#include <iostream> gfhgfhgf
using namespace std;

int main() {
    return 0;

Why does this code snippet compile? As per The gcc reference on Include Syntax:

It is an error if there is anything (other than comments) on the line after the file name.

and that's exactly what's being done in the code.


Using the -pedantic-errors flags in gcc and clang turns this into an error see it live:

error: extra tokens at end of #include directive
#include <iostream> gfhgfhgf

which indicates it is an extension.

If we look at the Interfacing C and TAL In The Tandem Environment they have some code like this:

#include <stdlibh> nolist

So both gcc and clang support extra characters after the include directive to support an extension needed on some platforms. Using the -pedantic flags makes gcc and clang produce a warning for extensions that violate the standard and as noted above you can use -pendatic-errors to turn this into an error (emphasis mine):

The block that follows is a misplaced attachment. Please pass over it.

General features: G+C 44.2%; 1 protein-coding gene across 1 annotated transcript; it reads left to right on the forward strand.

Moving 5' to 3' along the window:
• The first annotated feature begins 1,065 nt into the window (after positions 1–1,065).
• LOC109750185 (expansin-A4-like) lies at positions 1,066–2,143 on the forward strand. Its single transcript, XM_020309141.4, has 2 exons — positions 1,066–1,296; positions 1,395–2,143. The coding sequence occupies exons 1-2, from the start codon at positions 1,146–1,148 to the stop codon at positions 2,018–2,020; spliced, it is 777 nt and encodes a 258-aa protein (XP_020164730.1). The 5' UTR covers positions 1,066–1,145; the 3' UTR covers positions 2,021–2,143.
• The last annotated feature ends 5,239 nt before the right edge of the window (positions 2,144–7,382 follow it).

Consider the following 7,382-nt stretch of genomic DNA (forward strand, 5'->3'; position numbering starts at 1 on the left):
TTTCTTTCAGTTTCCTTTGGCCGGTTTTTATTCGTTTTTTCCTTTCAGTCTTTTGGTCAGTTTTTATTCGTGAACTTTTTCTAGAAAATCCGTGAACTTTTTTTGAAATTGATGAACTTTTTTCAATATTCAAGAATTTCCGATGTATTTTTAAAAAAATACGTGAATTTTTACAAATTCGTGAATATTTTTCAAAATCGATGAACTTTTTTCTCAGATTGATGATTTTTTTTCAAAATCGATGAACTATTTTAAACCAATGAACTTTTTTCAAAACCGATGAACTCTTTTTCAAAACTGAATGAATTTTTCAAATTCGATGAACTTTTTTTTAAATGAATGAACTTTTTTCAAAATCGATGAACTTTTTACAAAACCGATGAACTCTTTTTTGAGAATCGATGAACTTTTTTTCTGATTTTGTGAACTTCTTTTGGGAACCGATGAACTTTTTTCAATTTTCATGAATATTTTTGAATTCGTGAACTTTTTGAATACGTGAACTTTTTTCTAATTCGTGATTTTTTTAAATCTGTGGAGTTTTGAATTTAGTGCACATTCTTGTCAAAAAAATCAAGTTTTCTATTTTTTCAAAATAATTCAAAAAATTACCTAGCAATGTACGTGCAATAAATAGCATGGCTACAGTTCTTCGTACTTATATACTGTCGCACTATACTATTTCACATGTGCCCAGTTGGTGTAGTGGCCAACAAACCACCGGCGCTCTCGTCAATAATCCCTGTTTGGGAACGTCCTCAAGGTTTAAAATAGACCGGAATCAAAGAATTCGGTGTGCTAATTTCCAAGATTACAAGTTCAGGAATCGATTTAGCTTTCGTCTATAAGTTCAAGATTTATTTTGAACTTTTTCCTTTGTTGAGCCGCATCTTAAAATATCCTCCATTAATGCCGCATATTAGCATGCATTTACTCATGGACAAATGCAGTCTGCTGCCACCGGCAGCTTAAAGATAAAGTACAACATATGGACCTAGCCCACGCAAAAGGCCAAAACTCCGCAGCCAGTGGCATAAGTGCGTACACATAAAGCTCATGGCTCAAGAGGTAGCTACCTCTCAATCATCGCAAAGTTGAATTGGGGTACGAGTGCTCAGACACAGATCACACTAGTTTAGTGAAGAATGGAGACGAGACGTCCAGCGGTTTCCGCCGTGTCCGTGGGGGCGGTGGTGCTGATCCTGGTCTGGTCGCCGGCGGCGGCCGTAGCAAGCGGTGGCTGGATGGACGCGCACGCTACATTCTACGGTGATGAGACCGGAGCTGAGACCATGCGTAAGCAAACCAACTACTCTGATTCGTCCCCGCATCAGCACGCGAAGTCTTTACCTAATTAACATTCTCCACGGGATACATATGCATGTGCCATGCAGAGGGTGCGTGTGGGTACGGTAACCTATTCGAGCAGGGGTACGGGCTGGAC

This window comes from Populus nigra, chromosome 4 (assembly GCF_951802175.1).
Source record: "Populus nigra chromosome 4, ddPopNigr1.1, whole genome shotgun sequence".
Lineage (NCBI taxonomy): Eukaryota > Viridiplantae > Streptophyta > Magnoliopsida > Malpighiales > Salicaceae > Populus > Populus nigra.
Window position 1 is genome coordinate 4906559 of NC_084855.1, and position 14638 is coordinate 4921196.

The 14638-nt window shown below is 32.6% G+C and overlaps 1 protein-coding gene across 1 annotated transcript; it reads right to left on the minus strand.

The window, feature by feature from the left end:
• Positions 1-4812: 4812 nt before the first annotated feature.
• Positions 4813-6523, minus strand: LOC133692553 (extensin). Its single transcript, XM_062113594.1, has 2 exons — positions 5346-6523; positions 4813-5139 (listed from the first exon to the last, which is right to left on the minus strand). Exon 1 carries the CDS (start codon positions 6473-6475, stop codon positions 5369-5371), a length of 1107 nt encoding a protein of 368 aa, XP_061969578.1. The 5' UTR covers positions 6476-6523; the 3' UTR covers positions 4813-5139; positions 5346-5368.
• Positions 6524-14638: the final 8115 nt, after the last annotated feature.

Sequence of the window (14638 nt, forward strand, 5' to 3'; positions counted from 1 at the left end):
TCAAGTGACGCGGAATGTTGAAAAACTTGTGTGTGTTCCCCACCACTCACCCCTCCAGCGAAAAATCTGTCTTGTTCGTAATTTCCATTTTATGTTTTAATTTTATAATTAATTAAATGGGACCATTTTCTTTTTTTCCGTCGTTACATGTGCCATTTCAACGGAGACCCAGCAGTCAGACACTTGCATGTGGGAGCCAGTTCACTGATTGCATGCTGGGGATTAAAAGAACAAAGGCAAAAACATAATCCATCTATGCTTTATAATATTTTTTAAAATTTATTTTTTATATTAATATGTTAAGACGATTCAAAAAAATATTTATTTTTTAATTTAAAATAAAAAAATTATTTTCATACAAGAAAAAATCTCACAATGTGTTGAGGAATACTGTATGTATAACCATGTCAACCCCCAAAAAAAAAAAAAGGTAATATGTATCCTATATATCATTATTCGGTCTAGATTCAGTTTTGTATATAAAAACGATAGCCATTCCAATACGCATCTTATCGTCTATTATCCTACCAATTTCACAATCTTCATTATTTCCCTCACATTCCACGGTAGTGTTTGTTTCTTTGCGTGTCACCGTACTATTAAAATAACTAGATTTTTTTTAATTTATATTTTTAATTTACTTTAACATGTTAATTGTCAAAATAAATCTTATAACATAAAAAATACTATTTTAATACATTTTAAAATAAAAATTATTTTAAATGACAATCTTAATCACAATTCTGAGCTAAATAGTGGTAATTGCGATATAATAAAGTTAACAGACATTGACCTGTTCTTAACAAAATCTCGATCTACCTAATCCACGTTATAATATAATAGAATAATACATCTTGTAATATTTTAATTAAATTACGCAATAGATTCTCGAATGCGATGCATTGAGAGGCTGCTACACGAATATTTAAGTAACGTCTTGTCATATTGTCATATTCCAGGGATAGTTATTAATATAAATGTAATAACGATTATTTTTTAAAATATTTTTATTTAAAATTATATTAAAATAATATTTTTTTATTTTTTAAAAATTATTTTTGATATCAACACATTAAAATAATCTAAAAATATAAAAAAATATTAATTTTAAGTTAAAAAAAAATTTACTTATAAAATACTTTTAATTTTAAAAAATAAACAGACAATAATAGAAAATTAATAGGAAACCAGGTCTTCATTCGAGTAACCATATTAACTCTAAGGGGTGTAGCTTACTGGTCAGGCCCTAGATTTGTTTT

to obtain all the diagnostics required by the standard, you should also specify -pedantic (or -pedantic-errors if you want them to be errors rather than warnings).

We can find a reference for the nolist extension in the HP'sC/C++ Programmers guide for NonStop Systrms which says:

  directs the compiler not to list the contents of the file or sections
  being included.
This is an HP NonStop  extension to the standard.

Note, the draft C++ standard defines the grammar for this form of include in section 16.2 [cpp.include] as follows:

# include < h-char-sequence> new-line

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